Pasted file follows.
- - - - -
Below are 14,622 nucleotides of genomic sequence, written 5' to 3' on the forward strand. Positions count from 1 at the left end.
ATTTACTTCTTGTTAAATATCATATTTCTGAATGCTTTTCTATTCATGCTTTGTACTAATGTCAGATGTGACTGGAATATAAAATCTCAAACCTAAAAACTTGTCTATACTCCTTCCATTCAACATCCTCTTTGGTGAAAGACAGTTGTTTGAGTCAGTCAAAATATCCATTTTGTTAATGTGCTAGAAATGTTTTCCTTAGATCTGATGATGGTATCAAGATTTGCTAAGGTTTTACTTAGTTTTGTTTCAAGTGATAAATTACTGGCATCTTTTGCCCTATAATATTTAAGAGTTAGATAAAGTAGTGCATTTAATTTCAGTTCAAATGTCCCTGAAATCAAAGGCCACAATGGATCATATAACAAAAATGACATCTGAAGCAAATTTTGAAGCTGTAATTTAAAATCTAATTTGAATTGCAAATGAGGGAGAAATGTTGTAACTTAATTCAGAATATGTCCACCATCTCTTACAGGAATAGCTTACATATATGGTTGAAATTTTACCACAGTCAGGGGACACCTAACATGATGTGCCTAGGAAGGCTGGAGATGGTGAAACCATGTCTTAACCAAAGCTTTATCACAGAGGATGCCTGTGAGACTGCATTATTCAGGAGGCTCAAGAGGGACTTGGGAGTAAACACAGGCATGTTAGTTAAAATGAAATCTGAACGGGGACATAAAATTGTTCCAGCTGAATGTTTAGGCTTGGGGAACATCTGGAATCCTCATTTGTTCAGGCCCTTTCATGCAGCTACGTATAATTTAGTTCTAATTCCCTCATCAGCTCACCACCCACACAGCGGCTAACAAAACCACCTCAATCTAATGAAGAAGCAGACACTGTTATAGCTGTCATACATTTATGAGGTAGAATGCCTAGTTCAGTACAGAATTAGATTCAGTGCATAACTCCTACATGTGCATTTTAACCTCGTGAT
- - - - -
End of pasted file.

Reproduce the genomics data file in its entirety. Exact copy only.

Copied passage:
Below are 14,622 nucleotides of genomic sequence, written 5' to 3' on the forward strand. Positions count from 1 at the left end.
ATTTACTTCTTGTTAAATATCATATTTCTGAATGCTTTTCTATTCATGCTTTGTACTAATGTCAGATGTGACTGGAATATAAAATCTCAAACCTAAAAACTTGTCTATACTCCTTCCATTCAACATCCTCTTTGGTGAAAGACAGTTGTTTGAGTCAGTCAAAATATCCATTTTGTTAATGTGCTAGAAATGTTTTCCTTAGATCTGATGATGGTATCAAGATTTGCTAAGGTTTTACTTAGTTTTGTTTCAAGTGATAAATTACTGGCATCTTTTGCCCTATAATATTTAAGAGTTAGATAAAGTAGTGCATTTAATTTCAGTTCAAATGTCCCTGAAATCAAAGGCCACAATGGATCATATAACAAAAATGACATCTGAAGCAAATTTTGAAGCTGTAATTTAAAATCTAATTTGAATTGCAAATGAGGGAGAAATGTTGTAACTTAATTCAGAATATGTCCACCATCTCTTACAGGAATAGCTTACATATATGGTTGAAATTTTACCACAGTCAGGGGACACCTAACATGATGTGCCTAGGAAGGCTGGAGATGGTGAAACCATGTCTTAACCAAAGCTTTATCACAGAGGATGCCTGTGAGACTGCATTATTCAGGAGGCTCAAGAGGGACTTGGGAGTAAACACAGGCATGTTAGTTAAAATGAAATCTGAACGGGGACATAAAATTGTTCCAGCTGAATGTTTAGGCTTGGGGAACATCTGGAATCCTCATTTGTTCAGGCCCTTTCATGCAGCTACGTATAATTTAGTTCTAATTCCCTCATCAGCTCACCACCCACACAGCGGCTAACAAAACCACCTCAATCTAATGAAGAAGCAGACACTGTTATAGCTGTCATACATTTATGAGGTAGAATGCCTAGTTCAGTACAGAATTAGATTCAGTGCATAACTCCTACATGTGCATTTTAACCTCGTGAT